Project Air Breathing Turbojet Engine Model for Orbiter

Thunder Chicken

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I'm not sure what to make of this. I am at full throttle level on the deck, thrust force looks fine and is apparently much greater than the drag force...

1659839133825.png

But I'm hardly accelerating?

1659839282101.png

I'd expect a linear acceleration of about 0.4 g with a 45 kN thrust imbalance and a 10,660 kg aircraft + fuel load. The gravity force is correct for the specified aircraft mass and fuel load in the addon. But the linear acceleration is right about 0.
 

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Do you apply additional forces in the code with AddForce()?
 

Thunder Chicken

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Do you apply additional forces in the code with AddForce()?
No. I very deliberately did not want to use AddForce() in this implementation. The specified thrust is correct for what should be applied by the model through the thruster definitions.

There is a drag expression for cd in VLiftCoeff, that is called using CreateAirfoil3.

C++:
    double eaoa = aoa + wing_pitch; //effective angle of attack of wing
    *cl = Kp * sin(eaoa)*cos(eaoa)*cos(eaoa) + Kv * cos(eaoa)*sin(eaoa)*sin(eaoa); //Polhamus model for delta wings
    double pd = 0.003  // profile drag
    *cd = pd + oapiGetInducedDrag(*cl, wing_aspect_ratio, wing_effectiveness) + oapiGetWaveDrag(M, 0.75, 1.0, 1.1, 0.001);

C++:
CreateAirfoil3(LIFT_VERTICAL, _V(0.0, 4.0, 0.0), VLiftCoeff, 0, mean_chord_length, wing_area, wing_aspect_ratio);

and projected area and wind coefficients in SetClassCaps:

C++:
SetCW(0.09, 0.09, 2, 1.4);
SetCrossSections(_V(24.33, 47.70, 5.07)); //Scaled projected areas of Mirage2000 [sq. m]

Reading the API reference, SetCW is from the legacy model and are supposedly ignored when airfoils are defined, so they shouldn't be doing anything. But at this flight condition, if they were used, it should deliver about 32 kN of drag, which would be a big chunk of the discrepancy. I'll comment this out and see if it changes anything.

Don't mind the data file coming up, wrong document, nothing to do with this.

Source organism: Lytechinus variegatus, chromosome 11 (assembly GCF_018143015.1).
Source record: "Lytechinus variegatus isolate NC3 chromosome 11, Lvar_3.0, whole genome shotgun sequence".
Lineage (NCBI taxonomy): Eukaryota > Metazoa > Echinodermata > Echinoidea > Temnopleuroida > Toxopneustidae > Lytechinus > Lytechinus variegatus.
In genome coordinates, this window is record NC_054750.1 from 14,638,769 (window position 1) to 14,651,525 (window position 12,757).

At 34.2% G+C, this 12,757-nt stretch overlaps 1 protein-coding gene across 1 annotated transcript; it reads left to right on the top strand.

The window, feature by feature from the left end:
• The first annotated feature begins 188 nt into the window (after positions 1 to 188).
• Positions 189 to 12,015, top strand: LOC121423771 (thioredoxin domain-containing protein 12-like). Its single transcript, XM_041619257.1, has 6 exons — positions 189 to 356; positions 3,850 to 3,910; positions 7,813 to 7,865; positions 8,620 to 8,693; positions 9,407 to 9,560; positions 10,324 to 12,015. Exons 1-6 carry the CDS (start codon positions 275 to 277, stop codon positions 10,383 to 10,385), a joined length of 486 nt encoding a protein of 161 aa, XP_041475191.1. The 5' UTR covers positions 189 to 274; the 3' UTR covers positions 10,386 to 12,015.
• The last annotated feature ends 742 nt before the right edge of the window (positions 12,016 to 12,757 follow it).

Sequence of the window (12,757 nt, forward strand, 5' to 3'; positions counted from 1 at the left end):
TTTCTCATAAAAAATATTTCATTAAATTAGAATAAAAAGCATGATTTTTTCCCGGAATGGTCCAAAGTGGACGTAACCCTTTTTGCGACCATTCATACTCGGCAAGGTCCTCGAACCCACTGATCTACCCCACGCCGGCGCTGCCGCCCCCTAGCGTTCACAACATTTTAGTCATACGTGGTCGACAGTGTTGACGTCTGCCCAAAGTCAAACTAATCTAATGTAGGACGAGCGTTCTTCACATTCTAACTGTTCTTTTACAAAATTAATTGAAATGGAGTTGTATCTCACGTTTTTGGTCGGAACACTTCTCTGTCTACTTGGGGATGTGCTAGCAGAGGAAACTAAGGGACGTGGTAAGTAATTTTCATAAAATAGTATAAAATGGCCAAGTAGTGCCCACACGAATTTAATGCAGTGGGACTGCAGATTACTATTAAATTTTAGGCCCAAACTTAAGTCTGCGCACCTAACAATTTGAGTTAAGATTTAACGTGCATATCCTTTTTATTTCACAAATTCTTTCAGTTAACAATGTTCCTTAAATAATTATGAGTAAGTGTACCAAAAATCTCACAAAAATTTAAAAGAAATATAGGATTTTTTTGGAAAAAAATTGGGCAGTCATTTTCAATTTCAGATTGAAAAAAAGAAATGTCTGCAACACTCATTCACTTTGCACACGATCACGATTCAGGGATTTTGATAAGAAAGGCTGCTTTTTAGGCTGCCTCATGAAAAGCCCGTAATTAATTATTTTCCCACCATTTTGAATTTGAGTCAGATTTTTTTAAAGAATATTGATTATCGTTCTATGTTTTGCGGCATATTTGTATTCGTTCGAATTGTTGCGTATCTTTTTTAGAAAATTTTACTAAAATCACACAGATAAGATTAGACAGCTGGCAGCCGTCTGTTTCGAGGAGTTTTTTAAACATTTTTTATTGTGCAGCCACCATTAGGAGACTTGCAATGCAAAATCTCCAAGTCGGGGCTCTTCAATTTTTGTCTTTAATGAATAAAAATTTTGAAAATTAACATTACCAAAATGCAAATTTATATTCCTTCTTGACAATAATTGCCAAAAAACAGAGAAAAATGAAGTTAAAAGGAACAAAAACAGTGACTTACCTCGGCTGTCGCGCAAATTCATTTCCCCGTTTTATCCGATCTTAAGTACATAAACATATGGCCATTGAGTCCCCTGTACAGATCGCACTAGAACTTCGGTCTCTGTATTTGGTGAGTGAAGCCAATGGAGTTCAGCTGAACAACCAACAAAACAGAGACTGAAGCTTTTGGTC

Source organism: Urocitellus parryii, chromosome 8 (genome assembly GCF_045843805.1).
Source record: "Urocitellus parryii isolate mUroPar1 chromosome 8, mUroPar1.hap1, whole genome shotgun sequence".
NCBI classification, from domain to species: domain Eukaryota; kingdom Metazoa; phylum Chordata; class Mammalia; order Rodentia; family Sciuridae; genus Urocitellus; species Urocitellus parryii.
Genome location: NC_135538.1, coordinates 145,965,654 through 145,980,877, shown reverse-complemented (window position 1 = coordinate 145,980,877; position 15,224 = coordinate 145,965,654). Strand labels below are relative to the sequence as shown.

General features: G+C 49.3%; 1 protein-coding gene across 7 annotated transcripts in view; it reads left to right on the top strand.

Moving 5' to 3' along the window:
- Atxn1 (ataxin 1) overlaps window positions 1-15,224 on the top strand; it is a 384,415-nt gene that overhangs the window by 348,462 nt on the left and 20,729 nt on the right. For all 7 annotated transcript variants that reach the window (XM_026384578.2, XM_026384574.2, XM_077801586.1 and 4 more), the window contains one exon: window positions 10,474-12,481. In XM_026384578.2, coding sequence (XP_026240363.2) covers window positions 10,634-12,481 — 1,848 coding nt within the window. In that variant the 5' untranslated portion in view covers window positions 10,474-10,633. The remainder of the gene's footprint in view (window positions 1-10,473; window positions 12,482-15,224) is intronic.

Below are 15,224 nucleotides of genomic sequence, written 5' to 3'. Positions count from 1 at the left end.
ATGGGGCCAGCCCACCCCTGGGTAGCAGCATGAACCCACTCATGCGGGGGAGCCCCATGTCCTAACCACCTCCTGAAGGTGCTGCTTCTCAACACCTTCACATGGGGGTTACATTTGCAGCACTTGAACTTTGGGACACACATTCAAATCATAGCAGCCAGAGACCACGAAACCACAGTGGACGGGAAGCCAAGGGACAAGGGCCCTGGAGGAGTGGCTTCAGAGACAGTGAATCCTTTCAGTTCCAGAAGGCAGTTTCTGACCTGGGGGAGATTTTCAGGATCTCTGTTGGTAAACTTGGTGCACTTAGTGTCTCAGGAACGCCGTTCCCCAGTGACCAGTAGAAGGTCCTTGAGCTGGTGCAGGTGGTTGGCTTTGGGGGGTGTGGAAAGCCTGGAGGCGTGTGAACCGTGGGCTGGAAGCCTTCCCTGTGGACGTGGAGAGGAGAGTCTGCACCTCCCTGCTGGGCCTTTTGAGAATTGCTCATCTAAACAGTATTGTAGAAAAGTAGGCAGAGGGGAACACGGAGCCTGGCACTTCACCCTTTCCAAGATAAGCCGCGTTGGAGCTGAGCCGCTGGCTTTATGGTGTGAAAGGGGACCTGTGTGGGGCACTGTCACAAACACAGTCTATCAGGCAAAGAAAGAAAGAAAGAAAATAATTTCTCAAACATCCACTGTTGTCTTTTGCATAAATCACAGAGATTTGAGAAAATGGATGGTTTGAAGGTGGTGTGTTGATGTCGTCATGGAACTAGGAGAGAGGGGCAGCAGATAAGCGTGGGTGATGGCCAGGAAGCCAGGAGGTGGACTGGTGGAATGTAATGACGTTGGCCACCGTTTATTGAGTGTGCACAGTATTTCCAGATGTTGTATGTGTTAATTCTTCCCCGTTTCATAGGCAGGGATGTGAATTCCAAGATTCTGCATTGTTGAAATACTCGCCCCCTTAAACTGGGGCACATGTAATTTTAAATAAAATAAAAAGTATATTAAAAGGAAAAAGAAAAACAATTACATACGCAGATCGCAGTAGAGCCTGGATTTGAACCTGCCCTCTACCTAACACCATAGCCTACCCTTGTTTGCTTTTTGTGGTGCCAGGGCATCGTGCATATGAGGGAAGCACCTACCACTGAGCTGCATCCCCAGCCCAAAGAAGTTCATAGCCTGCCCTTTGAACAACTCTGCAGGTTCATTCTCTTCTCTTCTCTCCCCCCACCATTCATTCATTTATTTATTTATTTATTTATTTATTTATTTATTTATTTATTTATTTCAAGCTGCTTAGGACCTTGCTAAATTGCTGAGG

EDIT: I did this and it made no difference to the drag. Interestingly enough, I also commented out the SetCrossSections and THAT made no difference. All of the drag seems to be defined by the airfoil.

The drag coefficients in the airfoil definition should be pretty low at low angle of attack.

Acceleration is absolutely zero here (about 200m altitude, Ma 0.9) with 30 kN excess thrust.

1659885499580.png
 
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Thunder Chicken

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OK, this is deeply weird. I set cd = 0 in all the airfoil definitions, and indicated drag is now 0 (as it should be), and here I am not accelerating at all at full throttle with NO drag, tops out at Mach 1.3:

1659886259009.png
 

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Well, at this point I'm afraid I can't really help without trying to debug the code myself. Do you have the code up somewhere to review?
 

Thunder Chicken

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Well, at this point I'm afraid I can't really help without trying to debug the code myself. Do you have the code up somewhere to review?
I can PM my solution to you if you'd like to take a look at it.
 

Thunder Chicken

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Acceleration seems to be correct at low speed (takeoff roll) where drag should be small anyway. But there is definitely some drag behavior. Do flight control surfaces contribute to drag? I don't see anything in the API reference indicating so.
 

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Hmmm.... I wonder if it is something to do with the ground contact model. There are force vectors at the contact points while rolling, and strangely enough the velocity tops out exactly at the same Mach number when I am rolling along the ground at full thrust:

1659893321443.png

If I comment out SetTouchDownPoints, apparently there are "default" points still created based on the mesh, which apply forces?

1659893673776.png

If I additionally comment out all the airfoils, flight control surfaces, and contact points, and let it accelerate to speed, it now displays a drag force in addition to the contact forces?

1659894462059.png

EDIT: If I explicitly put in SetSurfaceFrictionCoeff(0.0, 0.0) that gets rid of the contact friction forces, but there is still some drag force cropping up?

1659895283047.png
What the heck is going on?
 
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Thunder Chicken

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OK, I might have found the issue, and I think it's in Orbiter.

When I remove all of the aerodynamic surfaces and use the legacy drag model, and explicitly set all the wind coefficients to 0: